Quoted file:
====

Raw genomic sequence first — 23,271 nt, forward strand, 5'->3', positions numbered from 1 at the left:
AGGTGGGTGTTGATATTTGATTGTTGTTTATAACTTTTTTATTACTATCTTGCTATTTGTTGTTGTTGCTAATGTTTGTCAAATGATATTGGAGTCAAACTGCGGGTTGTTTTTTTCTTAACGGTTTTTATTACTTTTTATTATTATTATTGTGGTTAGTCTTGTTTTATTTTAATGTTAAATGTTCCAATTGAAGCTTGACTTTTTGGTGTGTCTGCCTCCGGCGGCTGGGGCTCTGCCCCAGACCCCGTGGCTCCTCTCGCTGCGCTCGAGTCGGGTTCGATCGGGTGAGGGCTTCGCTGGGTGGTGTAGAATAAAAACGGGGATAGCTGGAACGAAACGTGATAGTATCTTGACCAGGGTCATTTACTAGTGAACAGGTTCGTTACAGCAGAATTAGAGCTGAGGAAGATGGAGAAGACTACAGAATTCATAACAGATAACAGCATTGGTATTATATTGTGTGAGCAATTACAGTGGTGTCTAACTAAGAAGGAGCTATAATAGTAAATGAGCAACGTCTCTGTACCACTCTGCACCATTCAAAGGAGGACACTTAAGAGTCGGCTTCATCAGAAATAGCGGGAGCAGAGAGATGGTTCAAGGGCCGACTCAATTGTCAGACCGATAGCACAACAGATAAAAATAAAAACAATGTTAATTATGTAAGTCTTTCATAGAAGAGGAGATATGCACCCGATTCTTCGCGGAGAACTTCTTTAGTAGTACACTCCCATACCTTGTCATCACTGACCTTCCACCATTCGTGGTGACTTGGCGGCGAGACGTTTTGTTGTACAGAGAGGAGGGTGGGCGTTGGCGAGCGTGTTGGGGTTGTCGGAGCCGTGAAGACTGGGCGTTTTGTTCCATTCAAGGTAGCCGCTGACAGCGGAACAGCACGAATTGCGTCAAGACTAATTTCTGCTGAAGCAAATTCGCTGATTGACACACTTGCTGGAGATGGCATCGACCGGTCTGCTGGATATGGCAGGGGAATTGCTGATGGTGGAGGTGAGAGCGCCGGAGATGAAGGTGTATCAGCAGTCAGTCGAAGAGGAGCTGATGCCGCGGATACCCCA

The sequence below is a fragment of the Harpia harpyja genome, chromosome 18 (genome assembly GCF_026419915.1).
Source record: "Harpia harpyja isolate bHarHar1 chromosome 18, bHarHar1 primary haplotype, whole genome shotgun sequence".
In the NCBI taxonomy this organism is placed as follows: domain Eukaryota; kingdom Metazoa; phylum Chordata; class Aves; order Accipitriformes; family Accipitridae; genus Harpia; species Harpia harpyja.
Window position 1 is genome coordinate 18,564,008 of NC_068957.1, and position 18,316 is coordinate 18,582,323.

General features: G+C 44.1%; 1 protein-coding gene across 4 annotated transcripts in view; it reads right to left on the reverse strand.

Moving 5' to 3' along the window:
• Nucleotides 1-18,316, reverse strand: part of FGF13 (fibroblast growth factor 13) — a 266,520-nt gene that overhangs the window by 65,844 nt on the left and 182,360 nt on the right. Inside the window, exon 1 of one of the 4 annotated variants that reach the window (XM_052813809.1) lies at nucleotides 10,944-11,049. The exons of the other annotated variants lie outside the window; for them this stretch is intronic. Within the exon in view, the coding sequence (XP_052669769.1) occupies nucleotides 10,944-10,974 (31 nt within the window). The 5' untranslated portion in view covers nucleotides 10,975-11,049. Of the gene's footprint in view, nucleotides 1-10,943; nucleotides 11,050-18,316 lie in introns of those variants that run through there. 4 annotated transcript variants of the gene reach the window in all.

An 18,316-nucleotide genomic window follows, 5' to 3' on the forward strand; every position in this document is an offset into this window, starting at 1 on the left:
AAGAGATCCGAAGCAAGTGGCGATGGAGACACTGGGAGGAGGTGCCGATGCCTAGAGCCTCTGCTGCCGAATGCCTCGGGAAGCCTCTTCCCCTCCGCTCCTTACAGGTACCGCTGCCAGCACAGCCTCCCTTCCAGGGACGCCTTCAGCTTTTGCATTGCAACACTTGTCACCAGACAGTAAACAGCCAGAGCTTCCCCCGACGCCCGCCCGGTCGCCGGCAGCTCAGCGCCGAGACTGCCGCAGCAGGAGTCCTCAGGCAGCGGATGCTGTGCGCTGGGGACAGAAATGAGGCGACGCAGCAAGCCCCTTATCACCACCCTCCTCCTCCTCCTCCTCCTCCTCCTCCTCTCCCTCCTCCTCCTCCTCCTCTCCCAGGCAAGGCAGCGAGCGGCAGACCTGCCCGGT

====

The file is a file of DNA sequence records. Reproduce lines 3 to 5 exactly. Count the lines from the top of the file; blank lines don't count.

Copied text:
The sequence below is a fragment of the Harpia harpyja genome, chromosome 18 (genome assembly GCF_026419915.1).
Source record: "Harpia harpyja isolate bHarHar1 chromosome 18, bHarHar1 primary haplotype, whole genome shotgun sequence".
In the NCBI taxonomy this organism is placed as follows: domain Eukaryota; kingdom Metazoa; phylum Chordata; class Aves; order Accipitriformes; family Accipitridae; genus Harpia; species Harpia harpyja.